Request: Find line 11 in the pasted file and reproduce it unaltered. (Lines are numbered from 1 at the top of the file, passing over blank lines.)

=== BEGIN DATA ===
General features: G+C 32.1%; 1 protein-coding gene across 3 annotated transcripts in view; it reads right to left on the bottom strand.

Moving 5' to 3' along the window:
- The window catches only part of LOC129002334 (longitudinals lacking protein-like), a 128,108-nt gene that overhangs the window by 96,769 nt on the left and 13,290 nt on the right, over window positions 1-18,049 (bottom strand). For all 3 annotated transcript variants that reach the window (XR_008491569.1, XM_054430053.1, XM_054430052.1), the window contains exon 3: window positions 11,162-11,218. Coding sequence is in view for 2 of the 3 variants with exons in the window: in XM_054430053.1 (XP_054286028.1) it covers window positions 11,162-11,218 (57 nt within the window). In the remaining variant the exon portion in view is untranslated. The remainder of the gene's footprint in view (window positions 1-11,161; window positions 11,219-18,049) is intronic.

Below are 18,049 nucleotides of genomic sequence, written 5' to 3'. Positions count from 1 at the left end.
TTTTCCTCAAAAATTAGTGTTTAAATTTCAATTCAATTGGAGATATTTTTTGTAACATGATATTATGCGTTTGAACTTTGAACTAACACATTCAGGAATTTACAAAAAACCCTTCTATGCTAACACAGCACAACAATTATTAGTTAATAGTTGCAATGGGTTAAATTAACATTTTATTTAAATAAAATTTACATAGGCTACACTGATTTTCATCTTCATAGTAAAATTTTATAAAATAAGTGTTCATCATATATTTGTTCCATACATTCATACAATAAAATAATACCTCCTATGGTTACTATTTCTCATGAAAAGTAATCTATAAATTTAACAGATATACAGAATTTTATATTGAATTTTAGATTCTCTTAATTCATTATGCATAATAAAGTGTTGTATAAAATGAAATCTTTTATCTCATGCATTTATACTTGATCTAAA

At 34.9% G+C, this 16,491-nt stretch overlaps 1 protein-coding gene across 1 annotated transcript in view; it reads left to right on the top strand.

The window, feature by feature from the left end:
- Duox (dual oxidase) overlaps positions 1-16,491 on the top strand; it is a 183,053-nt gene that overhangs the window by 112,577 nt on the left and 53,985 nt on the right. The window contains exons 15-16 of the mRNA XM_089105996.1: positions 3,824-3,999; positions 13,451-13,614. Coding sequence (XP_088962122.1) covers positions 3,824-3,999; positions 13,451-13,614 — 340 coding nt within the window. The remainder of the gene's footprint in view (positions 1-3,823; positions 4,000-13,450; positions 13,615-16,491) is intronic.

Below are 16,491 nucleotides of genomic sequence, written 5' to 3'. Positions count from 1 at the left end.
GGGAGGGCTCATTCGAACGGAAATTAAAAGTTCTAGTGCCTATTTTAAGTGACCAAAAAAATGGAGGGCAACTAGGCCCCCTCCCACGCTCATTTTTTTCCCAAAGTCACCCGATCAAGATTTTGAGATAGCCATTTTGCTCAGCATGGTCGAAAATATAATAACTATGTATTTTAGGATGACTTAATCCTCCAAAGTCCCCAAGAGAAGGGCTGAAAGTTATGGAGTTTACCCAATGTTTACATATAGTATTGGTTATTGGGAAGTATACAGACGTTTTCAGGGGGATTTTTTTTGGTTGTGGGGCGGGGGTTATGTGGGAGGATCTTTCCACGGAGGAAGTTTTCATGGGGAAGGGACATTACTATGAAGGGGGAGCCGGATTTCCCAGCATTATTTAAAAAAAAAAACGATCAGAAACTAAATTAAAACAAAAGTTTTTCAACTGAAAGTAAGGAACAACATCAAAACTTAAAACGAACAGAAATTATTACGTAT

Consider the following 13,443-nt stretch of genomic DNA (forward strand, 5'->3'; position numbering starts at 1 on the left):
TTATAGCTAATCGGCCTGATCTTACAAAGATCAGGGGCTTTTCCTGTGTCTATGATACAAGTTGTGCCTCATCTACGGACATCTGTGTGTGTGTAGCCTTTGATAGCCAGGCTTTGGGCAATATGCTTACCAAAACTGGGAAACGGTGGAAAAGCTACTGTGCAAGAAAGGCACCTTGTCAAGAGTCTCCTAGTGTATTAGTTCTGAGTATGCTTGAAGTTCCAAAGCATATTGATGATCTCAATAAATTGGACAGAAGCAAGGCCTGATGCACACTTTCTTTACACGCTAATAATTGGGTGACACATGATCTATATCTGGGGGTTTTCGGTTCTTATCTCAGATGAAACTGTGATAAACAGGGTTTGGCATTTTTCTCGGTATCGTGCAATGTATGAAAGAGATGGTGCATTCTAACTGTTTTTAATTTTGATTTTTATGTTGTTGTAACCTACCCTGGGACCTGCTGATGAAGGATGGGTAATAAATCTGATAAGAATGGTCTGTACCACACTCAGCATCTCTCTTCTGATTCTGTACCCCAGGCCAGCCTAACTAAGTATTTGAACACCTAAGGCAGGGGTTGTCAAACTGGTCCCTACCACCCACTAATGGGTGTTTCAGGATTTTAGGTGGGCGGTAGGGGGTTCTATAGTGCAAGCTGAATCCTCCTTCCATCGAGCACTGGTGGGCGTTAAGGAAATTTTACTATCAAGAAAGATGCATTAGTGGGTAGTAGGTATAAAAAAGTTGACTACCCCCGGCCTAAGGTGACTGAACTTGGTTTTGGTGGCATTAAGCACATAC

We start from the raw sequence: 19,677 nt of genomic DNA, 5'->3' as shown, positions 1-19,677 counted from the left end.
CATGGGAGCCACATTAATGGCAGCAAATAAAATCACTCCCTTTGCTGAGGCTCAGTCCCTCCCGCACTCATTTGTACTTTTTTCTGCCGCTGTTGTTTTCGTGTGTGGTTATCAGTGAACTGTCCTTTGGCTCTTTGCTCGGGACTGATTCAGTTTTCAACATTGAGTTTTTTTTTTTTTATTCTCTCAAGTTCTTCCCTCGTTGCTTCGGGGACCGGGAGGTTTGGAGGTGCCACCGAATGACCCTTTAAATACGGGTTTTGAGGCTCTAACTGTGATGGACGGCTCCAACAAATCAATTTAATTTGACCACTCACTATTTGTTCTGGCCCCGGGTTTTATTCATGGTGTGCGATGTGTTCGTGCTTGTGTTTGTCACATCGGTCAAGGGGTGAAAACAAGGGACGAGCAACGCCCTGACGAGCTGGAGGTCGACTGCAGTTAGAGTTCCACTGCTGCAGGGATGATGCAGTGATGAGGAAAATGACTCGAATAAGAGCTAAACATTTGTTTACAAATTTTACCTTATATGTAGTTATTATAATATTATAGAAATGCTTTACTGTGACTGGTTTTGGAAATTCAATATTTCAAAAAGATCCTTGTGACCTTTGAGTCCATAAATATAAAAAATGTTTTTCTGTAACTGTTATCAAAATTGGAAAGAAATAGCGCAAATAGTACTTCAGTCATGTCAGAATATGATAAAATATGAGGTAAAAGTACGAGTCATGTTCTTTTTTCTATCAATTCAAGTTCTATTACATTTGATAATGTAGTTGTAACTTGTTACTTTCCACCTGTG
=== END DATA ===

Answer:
Consider the following 13,443-nt stretch of genomic DNA (forward strand, 5'->3'; position numbering starts at 1 on the left):